Keywords: india; real estate; infrastructure; roads; transportation; finance; project finance; Property; Infrastructure; Finance; Construction Industry; Financial Services Industry; India;

    Citation:

    Segel, Arthur I., Siddharth Yog, and Ben Eppler. "The Road to Kolkata: NH-34 and PPP in India." Harvard Business School Case 215-007, September 2014. (Revised October 2014.) View Details
  5. Fresno's Social Impact Bond for Asthma

    In 2014, Social Impact Bonds (SIBs) were quickly gaining popularity as an investment vehicle which joined together private investors and nonprofits to tackle social issues. Although numerous SIB projects and proposals had cropped up across the U.S. following the launch of the first SIB in the UK in 2010, none were explicitly focused on healthcare. Fresno, California announced the first healthcare SIB in 2013 to fund home-based programs to reduce asthma attacks. If successful, the Fresno SIB model would help solve the challenge of delivering preventative care efficiently in at-risk communities.

    Keywords: social enterprise; health care; marketing; bonds; financing; asthma; air pollution; air quality; chronic disease; public health; Health; Health Care and Treatment; Finance; Health Industry; Financial Services Industry; United States;

    Citation:

    Quelch, John A., and Margaret L. Rodriguez. "Fresno's Social Impact Bond for Asthma." Harvard Business School Case 515-028, September 2014. View Details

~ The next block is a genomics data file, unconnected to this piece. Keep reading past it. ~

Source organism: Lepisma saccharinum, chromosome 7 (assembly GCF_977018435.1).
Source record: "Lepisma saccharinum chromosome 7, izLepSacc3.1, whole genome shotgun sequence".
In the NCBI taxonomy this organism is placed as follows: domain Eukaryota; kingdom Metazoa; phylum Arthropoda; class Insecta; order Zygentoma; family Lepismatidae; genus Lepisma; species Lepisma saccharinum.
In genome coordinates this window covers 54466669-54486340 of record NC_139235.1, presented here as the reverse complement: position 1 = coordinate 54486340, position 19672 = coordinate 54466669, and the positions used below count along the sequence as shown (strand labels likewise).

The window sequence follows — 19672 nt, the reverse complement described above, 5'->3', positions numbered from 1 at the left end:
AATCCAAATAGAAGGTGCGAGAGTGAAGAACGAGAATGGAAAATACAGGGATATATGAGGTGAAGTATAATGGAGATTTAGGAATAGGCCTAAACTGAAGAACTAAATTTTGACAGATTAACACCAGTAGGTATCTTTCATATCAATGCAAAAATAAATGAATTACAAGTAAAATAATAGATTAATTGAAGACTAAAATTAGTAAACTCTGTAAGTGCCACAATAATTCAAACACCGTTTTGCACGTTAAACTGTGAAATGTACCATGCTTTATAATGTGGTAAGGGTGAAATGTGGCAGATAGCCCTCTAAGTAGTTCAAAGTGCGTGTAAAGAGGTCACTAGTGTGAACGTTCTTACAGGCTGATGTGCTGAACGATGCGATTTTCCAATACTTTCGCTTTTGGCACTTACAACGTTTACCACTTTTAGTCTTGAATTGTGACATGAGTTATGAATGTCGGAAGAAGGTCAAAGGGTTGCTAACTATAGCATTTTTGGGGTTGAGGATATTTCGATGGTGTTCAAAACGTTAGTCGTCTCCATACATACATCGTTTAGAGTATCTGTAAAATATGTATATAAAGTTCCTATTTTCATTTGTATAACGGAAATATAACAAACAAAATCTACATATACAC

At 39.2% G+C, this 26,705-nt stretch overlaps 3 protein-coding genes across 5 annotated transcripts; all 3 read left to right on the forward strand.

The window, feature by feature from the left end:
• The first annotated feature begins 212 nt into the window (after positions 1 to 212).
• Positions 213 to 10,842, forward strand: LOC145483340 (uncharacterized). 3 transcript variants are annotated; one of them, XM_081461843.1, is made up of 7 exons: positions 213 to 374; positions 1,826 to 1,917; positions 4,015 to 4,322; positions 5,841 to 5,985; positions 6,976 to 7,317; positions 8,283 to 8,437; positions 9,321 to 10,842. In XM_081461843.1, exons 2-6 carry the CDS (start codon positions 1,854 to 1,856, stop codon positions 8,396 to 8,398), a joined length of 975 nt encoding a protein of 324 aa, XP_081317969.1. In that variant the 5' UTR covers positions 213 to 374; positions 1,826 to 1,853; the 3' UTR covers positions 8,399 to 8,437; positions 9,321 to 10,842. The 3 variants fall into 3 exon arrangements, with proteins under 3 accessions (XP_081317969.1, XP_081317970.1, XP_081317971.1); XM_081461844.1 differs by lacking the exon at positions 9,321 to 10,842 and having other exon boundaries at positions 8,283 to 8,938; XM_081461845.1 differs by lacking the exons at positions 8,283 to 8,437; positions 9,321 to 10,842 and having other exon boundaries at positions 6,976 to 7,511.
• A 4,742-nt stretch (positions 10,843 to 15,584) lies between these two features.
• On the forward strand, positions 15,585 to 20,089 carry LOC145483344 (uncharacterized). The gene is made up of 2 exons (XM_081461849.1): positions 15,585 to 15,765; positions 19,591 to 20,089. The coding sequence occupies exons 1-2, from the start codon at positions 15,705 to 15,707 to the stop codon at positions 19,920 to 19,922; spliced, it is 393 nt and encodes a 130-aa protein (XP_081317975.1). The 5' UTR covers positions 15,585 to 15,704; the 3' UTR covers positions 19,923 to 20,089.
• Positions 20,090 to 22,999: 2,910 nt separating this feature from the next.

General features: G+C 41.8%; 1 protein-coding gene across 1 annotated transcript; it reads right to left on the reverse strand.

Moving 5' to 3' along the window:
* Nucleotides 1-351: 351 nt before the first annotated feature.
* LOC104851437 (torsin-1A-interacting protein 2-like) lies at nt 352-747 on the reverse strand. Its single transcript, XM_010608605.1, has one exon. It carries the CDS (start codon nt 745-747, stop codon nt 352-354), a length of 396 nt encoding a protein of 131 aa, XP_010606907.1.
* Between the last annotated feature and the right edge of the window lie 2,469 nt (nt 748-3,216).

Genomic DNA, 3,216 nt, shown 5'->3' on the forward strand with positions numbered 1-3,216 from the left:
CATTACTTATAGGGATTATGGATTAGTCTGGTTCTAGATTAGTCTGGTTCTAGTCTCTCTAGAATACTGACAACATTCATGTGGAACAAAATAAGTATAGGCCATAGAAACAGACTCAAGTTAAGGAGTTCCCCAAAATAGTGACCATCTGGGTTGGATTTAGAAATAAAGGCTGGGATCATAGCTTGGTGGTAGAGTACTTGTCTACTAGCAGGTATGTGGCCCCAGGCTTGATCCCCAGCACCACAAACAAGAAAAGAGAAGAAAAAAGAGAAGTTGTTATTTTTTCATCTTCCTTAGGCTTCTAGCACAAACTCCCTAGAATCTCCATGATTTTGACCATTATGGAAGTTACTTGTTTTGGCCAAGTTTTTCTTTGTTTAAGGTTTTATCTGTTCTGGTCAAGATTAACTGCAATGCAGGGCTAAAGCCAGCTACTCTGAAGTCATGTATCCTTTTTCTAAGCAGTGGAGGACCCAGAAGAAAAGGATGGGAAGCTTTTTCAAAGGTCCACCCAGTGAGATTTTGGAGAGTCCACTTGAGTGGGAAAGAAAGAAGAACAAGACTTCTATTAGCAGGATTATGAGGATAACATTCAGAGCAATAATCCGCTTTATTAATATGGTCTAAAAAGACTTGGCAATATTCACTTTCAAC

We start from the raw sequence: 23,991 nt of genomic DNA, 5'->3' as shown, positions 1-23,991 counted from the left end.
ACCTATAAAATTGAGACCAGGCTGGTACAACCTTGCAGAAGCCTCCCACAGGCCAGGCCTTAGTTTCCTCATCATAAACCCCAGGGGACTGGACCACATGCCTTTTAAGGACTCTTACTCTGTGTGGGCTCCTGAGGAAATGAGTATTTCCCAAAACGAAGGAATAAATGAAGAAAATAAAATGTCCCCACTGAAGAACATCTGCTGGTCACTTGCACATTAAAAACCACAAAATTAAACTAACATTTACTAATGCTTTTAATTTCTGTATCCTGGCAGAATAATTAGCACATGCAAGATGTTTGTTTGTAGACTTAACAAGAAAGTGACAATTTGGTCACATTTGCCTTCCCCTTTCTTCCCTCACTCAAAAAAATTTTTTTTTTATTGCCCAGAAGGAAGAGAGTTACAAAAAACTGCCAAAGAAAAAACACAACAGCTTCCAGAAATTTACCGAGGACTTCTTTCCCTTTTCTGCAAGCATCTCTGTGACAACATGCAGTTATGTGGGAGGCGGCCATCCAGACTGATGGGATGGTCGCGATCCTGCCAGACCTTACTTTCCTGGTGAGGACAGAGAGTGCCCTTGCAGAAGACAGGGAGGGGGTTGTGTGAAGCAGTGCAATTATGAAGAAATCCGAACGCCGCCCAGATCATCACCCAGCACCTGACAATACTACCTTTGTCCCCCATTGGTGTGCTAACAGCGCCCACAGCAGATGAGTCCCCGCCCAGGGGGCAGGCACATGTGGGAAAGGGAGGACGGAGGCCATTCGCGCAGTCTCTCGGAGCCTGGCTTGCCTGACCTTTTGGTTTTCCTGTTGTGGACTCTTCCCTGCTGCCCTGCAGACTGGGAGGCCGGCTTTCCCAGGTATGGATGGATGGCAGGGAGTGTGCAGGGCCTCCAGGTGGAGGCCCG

6. Government Debt Management at the Zero Lower Bound

    This paper re-examines government debt management policy in light of the U.S. experience with extraordinary fiscal and monetary policies since 2008. We first document that the Treasury's decision to lengthen the average maturity of the debt has partially offset the Federal Reserve's attempts to reduce the supply of long-term bonds held by private investors through its policy of quantitative easing. We then examine the appropriate debt management policy for the consolidated government. We argue that traditional considerations favoring longer-term debt may be overstated, and suggest that there are several advantages to issuing greater quantities of short-term debt. Under current institutional arrangements, neither the Federal Reserve nor the Treasury is caused to view debt management policy on the basis of the overall national interest. We suggest revised institutional arrangements to promote greater cooperation between the Treasury and the Federal Reserve in setting debt management policy. This is particularly important when conventional monetary policy becomes constrained by the zero lower bound, leaving debt management as one of the few policy levers to support aggregate demand.